For example, Thomas Jefferson, the author of the Declaration of Independence, states, “He [king of Britain] has imposed taxes on us without our consent” (DOI), which is substantial evidence to prove that the colonists were taxed unfairly. Furthermore, governments were created to act out against imperial taxation. For example, when George Grenville introduced the Stamp Act, which was developed “to generate revenue; required printed documents to bear revenue stamps purchased from royal stamp distributors” (59), colonists were outraged by Grenville... ... middle of paper ... ...ch was ultimately ineffective and “greatly taken out of context by the media; made Virginians seem like radicals”(59). Through these two powerful individuals, this gave Americans a reason to fight for the interests of their land in America. Overall, the colonists strongly disapproved of the various taxes implemented by Great Britain.
Parliament passed another law in 1765, called the Stamp Act. The stamp act is when stamps are placed on many different types of articles and documents. So when you would buy it a direct tax went straight to the government. Many were upset by the extra charges and formed a boycott. A boycott is the refusal to buy British goods-until Parliament repealed the law.
The Currency Act was also passed in 1764. The colonists responded to the Sugar Act and Currency Act by protesting against the use of writs of assistance, or search warrants, which were filled out after the illegal goods were found, violating the Colonists rights. Alleged smugglers would be tried in the Admiralty Courts where the accused had no right to trail by jury and the judge pocketed 1/3 of the fines they imposed. The Stamp Act of 1765 enraged the colonists for this act was a direct... ... middle of paper ... ...looks at how the Revolution affected the minorities and is not interested in any other parts. The true nature of the conflict between the British and the Colonists was that the British had loosely governed the colonies in the beginning.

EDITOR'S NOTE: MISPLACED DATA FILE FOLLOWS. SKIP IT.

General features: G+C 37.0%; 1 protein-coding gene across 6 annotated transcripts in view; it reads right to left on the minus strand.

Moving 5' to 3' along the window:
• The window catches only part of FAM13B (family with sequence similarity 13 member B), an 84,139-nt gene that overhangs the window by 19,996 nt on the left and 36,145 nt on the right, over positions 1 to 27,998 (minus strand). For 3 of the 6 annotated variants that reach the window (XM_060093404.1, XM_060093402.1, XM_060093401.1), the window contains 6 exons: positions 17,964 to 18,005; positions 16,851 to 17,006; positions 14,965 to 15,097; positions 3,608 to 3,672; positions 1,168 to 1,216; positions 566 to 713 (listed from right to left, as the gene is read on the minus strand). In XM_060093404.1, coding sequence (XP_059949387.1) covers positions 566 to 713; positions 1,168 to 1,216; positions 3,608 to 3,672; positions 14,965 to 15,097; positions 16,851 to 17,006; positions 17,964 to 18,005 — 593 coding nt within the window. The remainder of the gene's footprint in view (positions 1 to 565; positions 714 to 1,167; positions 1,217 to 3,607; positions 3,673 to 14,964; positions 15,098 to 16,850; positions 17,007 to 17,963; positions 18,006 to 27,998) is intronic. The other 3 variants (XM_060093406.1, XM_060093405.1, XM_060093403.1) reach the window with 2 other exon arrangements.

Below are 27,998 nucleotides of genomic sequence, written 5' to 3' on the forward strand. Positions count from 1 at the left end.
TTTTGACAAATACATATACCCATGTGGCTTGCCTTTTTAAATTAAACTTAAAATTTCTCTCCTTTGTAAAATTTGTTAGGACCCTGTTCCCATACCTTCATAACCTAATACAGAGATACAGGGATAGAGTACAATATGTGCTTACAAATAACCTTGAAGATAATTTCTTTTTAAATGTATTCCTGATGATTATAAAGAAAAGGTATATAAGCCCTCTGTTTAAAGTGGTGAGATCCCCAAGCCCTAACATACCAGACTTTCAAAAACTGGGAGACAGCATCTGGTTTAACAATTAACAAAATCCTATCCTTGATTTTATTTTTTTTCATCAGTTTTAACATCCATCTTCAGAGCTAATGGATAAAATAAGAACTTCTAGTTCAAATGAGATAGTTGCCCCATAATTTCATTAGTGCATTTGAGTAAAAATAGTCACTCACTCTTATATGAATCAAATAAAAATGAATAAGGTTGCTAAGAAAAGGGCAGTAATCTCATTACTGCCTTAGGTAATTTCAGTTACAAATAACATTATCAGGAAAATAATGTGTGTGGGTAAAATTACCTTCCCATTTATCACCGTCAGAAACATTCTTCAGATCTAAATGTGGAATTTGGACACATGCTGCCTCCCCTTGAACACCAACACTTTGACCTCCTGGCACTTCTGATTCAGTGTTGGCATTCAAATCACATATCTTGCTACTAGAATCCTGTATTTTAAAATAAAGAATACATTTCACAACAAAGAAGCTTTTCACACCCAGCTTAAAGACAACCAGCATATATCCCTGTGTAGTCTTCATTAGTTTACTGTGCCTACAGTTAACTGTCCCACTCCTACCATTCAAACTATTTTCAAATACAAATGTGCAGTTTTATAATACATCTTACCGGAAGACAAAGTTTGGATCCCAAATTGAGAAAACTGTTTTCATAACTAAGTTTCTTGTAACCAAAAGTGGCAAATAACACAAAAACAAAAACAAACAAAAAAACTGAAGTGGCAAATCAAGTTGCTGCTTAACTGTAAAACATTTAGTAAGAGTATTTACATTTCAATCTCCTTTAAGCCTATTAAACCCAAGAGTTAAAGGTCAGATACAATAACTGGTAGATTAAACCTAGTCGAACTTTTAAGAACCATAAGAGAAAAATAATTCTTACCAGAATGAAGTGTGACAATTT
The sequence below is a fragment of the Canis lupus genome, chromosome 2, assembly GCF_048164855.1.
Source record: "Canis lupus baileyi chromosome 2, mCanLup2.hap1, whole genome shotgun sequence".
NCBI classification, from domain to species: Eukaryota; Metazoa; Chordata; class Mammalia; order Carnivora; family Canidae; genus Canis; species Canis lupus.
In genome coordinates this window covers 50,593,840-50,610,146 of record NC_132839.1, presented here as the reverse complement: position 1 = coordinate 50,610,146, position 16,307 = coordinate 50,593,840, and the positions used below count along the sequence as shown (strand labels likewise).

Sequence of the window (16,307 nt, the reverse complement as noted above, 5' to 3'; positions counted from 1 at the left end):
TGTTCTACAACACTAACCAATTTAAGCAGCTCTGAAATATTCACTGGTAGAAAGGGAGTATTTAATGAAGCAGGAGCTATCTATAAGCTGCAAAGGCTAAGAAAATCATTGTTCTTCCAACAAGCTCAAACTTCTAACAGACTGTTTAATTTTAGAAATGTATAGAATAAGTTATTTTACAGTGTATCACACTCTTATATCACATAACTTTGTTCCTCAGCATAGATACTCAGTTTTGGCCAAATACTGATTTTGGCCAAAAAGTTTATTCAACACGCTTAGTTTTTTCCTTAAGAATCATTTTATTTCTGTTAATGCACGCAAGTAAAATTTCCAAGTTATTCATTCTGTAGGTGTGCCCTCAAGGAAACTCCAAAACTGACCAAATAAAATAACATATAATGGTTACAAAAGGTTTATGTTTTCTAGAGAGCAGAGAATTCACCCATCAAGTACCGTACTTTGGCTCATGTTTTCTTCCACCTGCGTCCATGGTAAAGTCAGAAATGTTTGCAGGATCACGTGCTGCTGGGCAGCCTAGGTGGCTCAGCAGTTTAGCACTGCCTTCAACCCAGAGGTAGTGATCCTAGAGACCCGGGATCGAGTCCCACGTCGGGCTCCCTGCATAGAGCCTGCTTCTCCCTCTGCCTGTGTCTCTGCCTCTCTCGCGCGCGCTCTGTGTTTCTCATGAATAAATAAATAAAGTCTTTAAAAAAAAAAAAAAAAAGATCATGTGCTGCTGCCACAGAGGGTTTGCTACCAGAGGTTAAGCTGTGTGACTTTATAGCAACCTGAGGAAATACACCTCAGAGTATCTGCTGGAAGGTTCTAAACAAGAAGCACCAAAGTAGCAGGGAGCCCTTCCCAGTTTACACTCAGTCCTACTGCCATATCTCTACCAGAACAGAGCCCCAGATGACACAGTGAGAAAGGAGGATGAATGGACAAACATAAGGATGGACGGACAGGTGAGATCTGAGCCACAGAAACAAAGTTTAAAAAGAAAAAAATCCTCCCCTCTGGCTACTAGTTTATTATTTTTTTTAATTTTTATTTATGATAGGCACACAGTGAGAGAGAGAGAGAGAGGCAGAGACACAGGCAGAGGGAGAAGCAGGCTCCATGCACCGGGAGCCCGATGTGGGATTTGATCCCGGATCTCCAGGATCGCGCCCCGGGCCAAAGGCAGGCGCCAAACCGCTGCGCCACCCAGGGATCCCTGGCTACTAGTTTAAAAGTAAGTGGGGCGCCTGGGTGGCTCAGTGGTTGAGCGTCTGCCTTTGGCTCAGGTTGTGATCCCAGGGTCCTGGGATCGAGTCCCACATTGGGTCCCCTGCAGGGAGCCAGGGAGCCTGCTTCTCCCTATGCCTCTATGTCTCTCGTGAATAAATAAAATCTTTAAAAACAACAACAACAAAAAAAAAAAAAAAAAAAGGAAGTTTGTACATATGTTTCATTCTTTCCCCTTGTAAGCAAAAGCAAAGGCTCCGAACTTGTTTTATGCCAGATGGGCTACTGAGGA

The stamp act placed a tax on all paper products in the colonies. The colonists were enraged stating that the King could not enforce taxes on them because they did not have any representation in parliament to speak for them. Colonists attacked and mobbed tax collectors until this act was repealed in seventeen sixty-six. After the stamp act came the Townshend acts of seventeen sixty-seven which imposed taxes upon tea, paint, paper, lead, and glass. Colonists reacted to the Townshend acts by boycotting all British goods until they repealed the act.
This act was to put a tax “upon every paper commonly called a pamphlet and upon every newspaper” (Copeland 193). Because the Stamp Act was an internal tax, which meant this tax law was only enforced in America, this made the colonists even angrier (Burgan 23). The passage of the Stamp Act in 1765 and the colonial reaction to that act marked the turning point in Parliament's approach to taxation and in the colonists' relationship to their mother country. Prior to the Stamp Act the colonial assemblies levied taxes for the support of the colonial governmen... ... middle of paper ... ...ndies (General Reference Gold ¶ 1). A letter was written by the colonists, to England, which showed the colonists were not united against the Acts (Copeland 195).